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President Bush Sends Condolences to Victims of FloodingTHE PRESIDENT: Laura and I had the joy of worshiping here in Paris. My thoughts and prayers go out to those who are suffering from the floods in our country; I know there's a lot of people hurting right now and I hope they're able to find some strength in knowing that there is love from a higher being. Also I want to wish all the fathers in America happy Father's Day. So Dad, if you're listening, happy Father's Day.Thank you all.200806/42184。

苹果CEO乔布斯在斯坦福大学的演讲 美国经典英文演讲100篇总统演讲布莱尔首相演讲美国总统布什演讲快报 200809/50004。

全球顶级CEO的演讲(10) 美国经典英文演讲100篇总统演讲布莱尔首相演讲美国总统布什演讲快报英语演讲视频200809/50268。

Earlier today, President Obama discussed the 2011 budget, reflecting on the challenges for the country and the steps the administration is taking to meet them. While acknowledging that the inherited .3 trillion deficit from the previous administration can’t be brought down overnight, he relayed his continuing efforts to rein in spending and "lay a new foundation for lasting growth."The President mentioned essential investments in areas of clean energy and scientific research included in the budget to foster jobs of the future. He proposed a 6 percent increase in funding for the Education Department to revitalize community colleges and make colleges more affordable. "In the 21st century there is no better anti-poverty program than a world-class education."201002/96118。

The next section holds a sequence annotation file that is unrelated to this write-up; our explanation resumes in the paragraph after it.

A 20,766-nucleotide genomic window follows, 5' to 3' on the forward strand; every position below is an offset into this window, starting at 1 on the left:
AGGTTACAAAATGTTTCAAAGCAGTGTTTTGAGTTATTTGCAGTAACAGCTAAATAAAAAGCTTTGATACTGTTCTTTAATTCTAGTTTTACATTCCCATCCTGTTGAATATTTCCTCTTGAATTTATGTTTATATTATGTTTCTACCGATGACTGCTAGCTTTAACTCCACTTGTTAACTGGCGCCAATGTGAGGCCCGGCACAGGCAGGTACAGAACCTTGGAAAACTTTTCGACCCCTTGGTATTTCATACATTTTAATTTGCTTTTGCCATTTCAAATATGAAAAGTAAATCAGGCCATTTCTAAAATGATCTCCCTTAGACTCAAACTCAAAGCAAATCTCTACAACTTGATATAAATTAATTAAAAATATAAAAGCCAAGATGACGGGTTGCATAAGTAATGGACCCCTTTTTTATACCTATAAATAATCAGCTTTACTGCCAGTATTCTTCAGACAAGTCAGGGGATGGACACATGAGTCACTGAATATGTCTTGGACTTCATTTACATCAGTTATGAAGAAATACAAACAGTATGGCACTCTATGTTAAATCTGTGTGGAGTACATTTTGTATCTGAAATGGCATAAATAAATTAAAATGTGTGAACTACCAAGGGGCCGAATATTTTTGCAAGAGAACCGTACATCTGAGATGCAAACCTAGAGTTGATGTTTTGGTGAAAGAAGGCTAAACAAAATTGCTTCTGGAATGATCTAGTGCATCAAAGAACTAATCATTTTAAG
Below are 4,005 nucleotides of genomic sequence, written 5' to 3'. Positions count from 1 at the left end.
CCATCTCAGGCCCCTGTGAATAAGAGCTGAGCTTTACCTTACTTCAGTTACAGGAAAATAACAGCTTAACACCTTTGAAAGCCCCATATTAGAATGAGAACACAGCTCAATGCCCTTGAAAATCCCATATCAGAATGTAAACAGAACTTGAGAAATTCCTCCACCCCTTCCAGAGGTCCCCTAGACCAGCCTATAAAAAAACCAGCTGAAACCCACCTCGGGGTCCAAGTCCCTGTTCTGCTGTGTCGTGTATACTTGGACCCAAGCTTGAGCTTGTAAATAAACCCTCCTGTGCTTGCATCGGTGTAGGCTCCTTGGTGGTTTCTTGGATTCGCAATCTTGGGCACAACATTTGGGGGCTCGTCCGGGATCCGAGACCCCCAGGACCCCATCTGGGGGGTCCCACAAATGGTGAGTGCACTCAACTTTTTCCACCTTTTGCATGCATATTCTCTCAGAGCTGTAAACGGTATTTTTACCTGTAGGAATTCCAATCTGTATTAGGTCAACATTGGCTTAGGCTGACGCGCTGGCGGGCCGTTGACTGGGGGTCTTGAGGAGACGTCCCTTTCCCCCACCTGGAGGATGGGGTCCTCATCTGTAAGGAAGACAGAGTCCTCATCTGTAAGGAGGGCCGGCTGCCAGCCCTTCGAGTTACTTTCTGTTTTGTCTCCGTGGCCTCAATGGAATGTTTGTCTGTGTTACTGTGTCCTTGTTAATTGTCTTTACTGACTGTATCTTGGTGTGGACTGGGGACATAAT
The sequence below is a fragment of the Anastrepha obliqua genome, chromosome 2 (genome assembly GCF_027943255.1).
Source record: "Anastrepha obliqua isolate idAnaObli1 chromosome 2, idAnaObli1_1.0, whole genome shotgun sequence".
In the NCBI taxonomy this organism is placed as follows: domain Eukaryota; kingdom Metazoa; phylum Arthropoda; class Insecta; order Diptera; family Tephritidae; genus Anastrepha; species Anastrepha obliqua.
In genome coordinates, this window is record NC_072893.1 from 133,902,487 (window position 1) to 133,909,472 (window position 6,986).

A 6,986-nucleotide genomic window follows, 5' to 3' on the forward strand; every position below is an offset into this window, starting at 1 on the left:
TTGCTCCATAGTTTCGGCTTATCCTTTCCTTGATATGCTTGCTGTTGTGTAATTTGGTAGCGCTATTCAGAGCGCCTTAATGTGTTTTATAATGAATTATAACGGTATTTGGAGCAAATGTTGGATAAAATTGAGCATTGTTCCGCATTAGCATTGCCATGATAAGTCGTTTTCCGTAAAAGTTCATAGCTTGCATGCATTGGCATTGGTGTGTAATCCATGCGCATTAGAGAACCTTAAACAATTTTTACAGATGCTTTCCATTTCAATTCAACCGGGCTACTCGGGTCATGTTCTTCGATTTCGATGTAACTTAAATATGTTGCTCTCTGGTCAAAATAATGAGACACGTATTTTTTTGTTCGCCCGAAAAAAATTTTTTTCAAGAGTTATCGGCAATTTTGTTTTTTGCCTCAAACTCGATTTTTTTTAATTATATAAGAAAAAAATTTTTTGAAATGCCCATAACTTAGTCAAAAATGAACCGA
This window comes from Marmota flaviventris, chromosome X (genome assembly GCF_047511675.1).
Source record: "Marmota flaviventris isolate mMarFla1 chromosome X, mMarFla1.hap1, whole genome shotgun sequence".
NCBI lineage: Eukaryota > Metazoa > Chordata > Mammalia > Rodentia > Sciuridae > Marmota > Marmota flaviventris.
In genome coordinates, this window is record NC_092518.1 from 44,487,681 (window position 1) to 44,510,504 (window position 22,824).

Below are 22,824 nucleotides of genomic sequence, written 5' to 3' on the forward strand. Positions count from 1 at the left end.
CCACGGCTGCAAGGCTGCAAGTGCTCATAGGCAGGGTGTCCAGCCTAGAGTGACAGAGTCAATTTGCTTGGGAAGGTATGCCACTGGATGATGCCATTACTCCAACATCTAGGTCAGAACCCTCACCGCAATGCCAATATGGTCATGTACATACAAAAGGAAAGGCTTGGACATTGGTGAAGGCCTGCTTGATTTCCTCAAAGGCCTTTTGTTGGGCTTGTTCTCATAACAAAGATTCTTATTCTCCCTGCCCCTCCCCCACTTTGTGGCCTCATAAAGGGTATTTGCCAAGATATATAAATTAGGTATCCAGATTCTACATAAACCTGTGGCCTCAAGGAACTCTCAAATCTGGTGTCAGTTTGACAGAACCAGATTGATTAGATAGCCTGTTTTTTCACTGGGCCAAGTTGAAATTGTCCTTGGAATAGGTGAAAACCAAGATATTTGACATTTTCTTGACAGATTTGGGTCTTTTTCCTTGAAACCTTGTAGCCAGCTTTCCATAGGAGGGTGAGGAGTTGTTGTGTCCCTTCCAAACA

President Bush Meets with President Lugo of Paraguay PRESIDENT BUSH: Bienvenidos, Sentilde;or Presidente, a la Casa Blanca. I am honored you are here to visit me in the White House. We have had a meaningful conversation -- a conversation that you would expect among people who have a deep desire to serve their respective people. Mr. President, I've been impressed by un corazon grande. You care deeply about the people of your country. And I have felt that compassion. I told the President that the ed States wants to help. We want to help with education and health care. We care deeply about people being able to work. Our -- we believe in the social justice agenda. I believe that -- that it's important that the ed States be in a position to help influence the lives of citizens that simply want a more hopeful day. And Mr. President, it gives me great comfort to know that you're the person with whom we can work. I'm impressed by the fact that you want to take a strong stand against corruption. There's nothing more discouraging than to have the government of a people steal their money. And so we stand with you. It's -- you got a hard job. I understand that. But you bring the right spirit to the job. And I so I want to -- I want to welcome you to the White House, and thank you for your conversation. PRESIDENT LUGO: (As translated.) First of all, thank you very much for the invitation. It is a commitment and a joy to be able to reinforce our historic relationship with the ed States. Many people have asked, why now? And I think that it's particularly important to visit President Bush in his last days in the White House because we think it's very important to impress upon the world the importance of democratic institutions, and also because we believe that we, as individual people, pass. We have written that our personal history is not as important as the history of our respective peoples. In Paraguay, I have entered politics in order to change the history of our country. We have not come into politics in order to get into the smokeless industry that is to steal from the people of the country. We came in as Christians, because our Christian duty is to serve the poorest and the neediest of our people. And today, as President of Paraguay, we're taking on all of the challenges with the greatest serenity possible so that we can help our people. We are profoundly hurt in our souls by poverty, by the exodus of our young people, by the lack of education, by people who don't have roofs over their heads. We are profoundly moved by those people. But that pain is also impregnated with courage and decisiveness. And we have said since the very beginning that if there was anything that was to distinguish our government, it would be international solidarity. I'll never forget that when I talked to one of our agricultural people, one of the people out in the country, a farmer who said, "What we need is b. We don't care if it comes from the left hand or from the right hand, we just need somebody to give us food." And that's why we're here, because the Paraguayans have asked us to be here as President to try to recover Paraguay's dignity as a nation. And I told President Bush that we have a lot of dreams, collective dreams, but also my personal dream. And our dream is that Paraguay be known not for its corruption, but for its transparency and for its dignity as a people and as a country. And we believe, we're convinced, that we will be able to achieve that. Thank you. PRESIDENT BUSH: Sí. Gracias, sentilde;or. Thank you, sir. Thank you. 200810/54382。